Software Open Source in ambito industriale


Published on

Published in: Education, Technology
  • Be the first to comment

  • Be the first to like this

No Downloads
Total views
On SlideShare
From Embeds
Number of Embeds
Embeds 0
No embeds

No notes for slide

Software Open Source in ambito industriale

  1. 1. Better Software 2011Software Open-Source in ambito industriale: opportunità e rischi Claudio Scordino Evidence Srl
  2. 2. Introduction
  3. 3. My background...• My name: Claudio Scordino• Education: – 2003 Master degree in Computer Engineering – 2007 PhD in Computer Science• Work: – 2006-2008: Linux kernel developer at Evidence Srl • 2008-2010: Code merged in the mainline Linux kernel – 2008-2011: Project Manager at Evidence Srl • 2011: ScrumMaster certification Evidence Srl: we make firmware and software for embedded, real-time and complex systems 3
  4. 4. Outline• Open Source and the business model• Overview of the most common open-source licenses• Reusing existing open-source code – Opportunities – Risks• Releasing our code as open-source – Opportunities – Risks• Summary 4
  5. 5. Open Source and the business model• Open-Source does not mean "no money"• Several companies make money working with Open-Source projects. Examples: – Google (Android, Googletest, Chrome, etc.) – Redhat, IBM• Other companies, instead, had troubles with their strategy: – Nokia – Mandrake/Mandriva Choose the right – Ubuntu ? business model! – Sun (acquired by Oracle) 5
  6. 6. Open-Source licenses
  7. 7. Open Source licenses• Several Open Source lisenses exist – See – See• Big differences between one license to another• We will see three major open source licenses: – GPL – LGPL – BSD 7
  8. 8. GNU General Public License (GPL)• Most popular license• Published by the Free Software Foundation• Allows to modify and redistribute (even sell) the code as long as the recipient maintains the same rights (access to the source code included)• No warranty• Modifications are and remain GPL• Examples: Linux, U-Boot, Firefox 8
  9. 9. GNU General Public License (GPL) (2)• In practice: – The source code must be released to the end-user, if any • No obligation to release the source code to anybody else – GPL code cannot be used inside non-free code • Use of GPL libraries in non-free programs is forbidden (unless code is for "personal usage" and not distributed)• Several versions available: – GPLv2: • The most used (e.g., Linux and U-Boot) – GPLv3: • Latest version • More restrictive (forbids deals about patent protection, hardware lock technologies and DRM) 9
  10. 10. GNU Lesser General Public License (LGPL)• Published by the Free Software Foundation• Usually used for libraries• More permissive than GPL: code can be linked to proprietary programs – The program linked to the LGPL code can be distributed under any chosen terms• The recipient must be given the possibility of linking the program to a modified or newer version of the LGPL library – This restriction is unacceptable in some circumstances, so some projects prefer the GPL with linking exception license• No warranty• Examples: GTK and Qt libraries, Erika Enteprise RTOS 10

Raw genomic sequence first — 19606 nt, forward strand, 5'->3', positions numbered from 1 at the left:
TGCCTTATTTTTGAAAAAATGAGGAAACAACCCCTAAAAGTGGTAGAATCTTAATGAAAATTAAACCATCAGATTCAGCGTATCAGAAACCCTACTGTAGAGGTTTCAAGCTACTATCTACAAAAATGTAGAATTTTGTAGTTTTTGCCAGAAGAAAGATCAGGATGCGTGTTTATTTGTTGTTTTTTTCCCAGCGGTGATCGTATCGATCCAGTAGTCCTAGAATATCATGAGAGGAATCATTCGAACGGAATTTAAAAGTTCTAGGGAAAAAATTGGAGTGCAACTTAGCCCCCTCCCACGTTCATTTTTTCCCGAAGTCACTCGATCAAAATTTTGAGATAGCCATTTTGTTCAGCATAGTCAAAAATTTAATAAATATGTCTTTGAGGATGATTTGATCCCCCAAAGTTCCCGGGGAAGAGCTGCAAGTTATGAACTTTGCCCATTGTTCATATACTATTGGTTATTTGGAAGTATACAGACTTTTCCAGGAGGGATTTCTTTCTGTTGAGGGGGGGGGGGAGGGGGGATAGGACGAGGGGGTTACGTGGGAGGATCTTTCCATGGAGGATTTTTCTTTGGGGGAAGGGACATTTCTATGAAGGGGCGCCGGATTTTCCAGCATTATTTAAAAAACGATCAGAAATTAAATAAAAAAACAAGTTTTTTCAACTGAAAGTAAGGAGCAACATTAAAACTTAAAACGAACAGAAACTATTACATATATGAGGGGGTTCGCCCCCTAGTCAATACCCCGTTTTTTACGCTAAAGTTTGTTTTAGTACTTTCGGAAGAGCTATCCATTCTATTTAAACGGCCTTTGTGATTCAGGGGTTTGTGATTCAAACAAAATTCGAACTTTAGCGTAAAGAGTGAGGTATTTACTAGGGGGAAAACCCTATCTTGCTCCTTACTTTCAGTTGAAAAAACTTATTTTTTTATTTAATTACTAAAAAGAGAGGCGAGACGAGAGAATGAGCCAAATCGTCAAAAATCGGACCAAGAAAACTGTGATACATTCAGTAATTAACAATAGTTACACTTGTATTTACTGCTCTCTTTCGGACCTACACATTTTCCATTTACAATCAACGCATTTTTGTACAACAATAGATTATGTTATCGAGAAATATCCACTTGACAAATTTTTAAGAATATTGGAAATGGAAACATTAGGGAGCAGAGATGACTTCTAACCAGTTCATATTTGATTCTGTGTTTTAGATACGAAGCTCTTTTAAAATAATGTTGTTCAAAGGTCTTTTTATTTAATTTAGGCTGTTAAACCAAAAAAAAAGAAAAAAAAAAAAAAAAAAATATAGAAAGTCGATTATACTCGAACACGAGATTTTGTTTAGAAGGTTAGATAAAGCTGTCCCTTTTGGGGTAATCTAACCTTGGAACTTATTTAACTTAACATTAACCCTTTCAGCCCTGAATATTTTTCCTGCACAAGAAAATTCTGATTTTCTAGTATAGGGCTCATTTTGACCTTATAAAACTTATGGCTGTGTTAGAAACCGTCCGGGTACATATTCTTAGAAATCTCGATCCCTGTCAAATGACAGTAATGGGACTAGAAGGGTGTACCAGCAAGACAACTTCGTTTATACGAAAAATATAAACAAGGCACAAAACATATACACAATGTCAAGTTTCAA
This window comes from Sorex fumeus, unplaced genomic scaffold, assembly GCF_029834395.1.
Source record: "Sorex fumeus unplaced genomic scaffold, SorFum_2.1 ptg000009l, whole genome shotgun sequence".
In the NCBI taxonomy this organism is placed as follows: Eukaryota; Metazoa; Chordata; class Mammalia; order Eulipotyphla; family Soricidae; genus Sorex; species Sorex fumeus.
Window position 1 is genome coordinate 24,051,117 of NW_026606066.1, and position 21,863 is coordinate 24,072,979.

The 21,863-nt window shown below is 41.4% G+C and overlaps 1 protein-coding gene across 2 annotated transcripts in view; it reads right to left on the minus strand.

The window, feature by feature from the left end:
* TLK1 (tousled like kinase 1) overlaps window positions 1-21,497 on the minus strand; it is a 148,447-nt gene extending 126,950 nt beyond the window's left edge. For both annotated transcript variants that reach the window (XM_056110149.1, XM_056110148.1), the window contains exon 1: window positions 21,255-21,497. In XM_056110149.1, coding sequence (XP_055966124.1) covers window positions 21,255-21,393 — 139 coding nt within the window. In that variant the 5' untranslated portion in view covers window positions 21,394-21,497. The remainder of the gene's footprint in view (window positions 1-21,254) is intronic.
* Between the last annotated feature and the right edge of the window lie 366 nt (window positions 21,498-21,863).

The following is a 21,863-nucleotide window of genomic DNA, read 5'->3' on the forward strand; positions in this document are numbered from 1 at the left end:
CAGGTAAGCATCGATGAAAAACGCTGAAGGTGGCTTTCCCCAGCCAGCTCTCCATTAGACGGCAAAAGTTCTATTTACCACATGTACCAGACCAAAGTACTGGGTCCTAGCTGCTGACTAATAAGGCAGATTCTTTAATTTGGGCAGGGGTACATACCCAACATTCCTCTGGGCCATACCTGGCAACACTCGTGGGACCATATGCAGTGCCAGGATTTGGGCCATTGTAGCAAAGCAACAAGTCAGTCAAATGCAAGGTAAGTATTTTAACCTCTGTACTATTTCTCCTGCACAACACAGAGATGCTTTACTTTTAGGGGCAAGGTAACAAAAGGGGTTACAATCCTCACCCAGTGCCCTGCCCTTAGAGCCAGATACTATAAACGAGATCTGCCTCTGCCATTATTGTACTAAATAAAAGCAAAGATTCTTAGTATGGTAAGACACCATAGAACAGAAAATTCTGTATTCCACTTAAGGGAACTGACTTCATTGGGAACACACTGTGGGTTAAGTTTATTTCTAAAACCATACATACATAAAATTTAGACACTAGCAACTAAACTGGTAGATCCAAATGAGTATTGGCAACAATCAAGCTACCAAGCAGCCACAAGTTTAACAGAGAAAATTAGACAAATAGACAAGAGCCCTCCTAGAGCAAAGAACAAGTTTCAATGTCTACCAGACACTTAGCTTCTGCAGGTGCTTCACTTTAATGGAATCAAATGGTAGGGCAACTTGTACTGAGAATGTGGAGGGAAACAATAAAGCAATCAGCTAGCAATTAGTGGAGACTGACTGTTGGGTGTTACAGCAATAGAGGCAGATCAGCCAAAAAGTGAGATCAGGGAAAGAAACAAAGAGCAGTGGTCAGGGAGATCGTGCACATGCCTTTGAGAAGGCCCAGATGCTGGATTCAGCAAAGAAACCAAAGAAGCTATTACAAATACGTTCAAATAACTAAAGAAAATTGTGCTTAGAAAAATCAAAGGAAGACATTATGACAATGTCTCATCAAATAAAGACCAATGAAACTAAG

11. 11. BSD licenses• Family of licenses• Used for BSD by the Berkley university• Redistribution in binary form is permitted – It only requires to acknowledge the original developers – More permissive than GPL and LGPL• No warranty 11
  12. 12. Reusing Open-Source code
  13. 13. Reusing: the appealing opportunities• Re-using existing open-source code presents a set of appealing opportunities: – Faster development with respect to code written from scratch – Lower costs (e.g., no royalties) with respect to commercial solutions – Lower (but not null) development costs – Free help and technical support by a development community – Possibility of having "branded products" (e.g., Android-based cellphones)• Success stories: mobile manufacturers using Linux, Android, U- Boot 13
  14. 14. Reusing: some risks• 1st issue: legal issues – E.g., Must your source code be redistributed ? – Read the licence carefully and think of all the possible scenarios to understand any possible legal issue. – In case the source code must be redistributed, you get all opportunities and risks of releasing your code as Open- Source. See the next part of the talk.• 2nd issue: Lack of full knowledge of the system – Problem shown when unexpected behaviors/bugs happen – Remember that code may have not been properly tested – Allocate one full-time person to deeply study the software 14